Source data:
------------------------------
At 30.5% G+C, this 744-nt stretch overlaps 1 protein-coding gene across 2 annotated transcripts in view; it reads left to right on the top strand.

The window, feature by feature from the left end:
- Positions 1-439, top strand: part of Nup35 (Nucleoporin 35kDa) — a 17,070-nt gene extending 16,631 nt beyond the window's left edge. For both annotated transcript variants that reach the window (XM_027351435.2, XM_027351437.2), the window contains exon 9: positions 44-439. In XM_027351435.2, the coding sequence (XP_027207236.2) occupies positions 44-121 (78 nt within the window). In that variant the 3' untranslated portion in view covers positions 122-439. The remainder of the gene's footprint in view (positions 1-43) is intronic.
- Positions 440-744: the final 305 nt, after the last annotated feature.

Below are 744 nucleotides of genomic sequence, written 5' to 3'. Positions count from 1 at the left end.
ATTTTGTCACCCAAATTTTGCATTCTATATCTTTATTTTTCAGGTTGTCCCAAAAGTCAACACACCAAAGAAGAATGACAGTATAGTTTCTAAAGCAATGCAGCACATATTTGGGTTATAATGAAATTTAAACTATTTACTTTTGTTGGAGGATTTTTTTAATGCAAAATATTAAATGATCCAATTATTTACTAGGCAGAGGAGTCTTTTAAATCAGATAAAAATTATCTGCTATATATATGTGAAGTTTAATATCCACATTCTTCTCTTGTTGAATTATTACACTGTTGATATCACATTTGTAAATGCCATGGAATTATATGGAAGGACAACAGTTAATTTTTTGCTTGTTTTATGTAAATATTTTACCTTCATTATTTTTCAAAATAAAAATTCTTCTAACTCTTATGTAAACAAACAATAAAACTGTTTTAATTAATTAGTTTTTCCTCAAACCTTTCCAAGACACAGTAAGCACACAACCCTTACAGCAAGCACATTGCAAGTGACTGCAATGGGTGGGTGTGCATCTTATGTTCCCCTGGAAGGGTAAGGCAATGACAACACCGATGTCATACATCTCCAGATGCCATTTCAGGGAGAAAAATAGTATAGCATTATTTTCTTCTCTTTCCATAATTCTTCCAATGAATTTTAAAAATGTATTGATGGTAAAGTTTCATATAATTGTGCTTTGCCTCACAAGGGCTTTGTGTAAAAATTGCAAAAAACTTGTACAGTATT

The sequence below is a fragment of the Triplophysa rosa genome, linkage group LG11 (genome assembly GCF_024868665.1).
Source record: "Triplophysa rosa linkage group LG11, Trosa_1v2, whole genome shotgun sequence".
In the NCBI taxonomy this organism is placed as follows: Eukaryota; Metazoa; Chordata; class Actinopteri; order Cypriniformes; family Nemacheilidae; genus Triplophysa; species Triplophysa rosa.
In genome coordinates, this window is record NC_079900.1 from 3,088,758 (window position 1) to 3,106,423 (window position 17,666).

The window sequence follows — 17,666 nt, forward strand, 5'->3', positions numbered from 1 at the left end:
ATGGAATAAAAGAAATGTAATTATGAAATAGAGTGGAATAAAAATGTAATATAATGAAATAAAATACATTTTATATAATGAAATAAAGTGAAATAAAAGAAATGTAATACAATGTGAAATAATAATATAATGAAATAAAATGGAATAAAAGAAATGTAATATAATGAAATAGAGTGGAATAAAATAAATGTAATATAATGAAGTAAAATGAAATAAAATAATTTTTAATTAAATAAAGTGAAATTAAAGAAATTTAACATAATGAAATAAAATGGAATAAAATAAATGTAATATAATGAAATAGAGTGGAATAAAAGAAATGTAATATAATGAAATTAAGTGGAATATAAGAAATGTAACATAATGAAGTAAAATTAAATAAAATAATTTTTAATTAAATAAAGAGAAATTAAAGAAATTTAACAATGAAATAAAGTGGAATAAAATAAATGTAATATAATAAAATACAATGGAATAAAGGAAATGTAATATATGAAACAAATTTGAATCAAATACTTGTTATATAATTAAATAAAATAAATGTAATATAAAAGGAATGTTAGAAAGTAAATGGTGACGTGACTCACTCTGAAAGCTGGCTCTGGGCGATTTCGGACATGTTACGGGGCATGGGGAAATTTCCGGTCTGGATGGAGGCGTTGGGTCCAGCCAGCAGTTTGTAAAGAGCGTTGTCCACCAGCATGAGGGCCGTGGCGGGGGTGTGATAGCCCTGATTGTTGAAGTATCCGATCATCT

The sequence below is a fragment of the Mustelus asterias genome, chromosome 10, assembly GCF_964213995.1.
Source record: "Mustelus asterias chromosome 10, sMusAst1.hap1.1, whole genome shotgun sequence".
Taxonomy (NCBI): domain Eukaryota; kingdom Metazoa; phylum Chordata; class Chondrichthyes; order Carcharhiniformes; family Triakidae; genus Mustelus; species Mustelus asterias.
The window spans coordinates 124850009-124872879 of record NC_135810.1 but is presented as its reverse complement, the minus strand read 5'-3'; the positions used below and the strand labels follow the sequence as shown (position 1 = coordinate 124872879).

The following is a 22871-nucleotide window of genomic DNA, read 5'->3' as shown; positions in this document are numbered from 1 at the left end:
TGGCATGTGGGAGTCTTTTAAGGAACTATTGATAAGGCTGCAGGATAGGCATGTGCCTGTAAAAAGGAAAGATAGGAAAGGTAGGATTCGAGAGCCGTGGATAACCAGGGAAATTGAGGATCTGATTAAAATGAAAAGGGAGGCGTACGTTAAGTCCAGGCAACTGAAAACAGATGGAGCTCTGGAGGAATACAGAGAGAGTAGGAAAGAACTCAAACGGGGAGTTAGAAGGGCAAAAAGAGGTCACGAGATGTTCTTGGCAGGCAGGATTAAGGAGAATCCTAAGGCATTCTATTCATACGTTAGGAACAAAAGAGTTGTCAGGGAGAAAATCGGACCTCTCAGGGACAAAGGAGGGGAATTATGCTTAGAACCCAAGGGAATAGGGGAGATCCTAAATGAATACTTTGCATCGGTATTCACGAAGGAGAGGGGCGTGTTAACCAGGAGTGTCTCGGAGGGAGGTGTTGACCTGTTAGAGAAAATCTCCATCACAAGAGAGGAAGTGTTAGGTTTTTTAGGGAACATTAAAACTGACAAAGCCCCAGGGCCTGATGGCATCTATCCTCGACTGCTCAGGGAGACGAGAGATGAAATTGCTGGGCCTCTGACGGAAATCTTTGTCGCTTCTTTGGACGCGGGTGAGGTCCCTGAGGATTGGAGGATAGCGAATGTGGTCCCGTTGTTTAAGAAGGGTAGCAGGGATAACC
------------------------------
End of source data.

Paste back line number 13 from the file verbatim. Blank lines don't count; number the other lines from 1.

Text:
The sequence below is a fragment of the Mustelus asterias genome, chromosome 10, assembly GCF_964213995.1.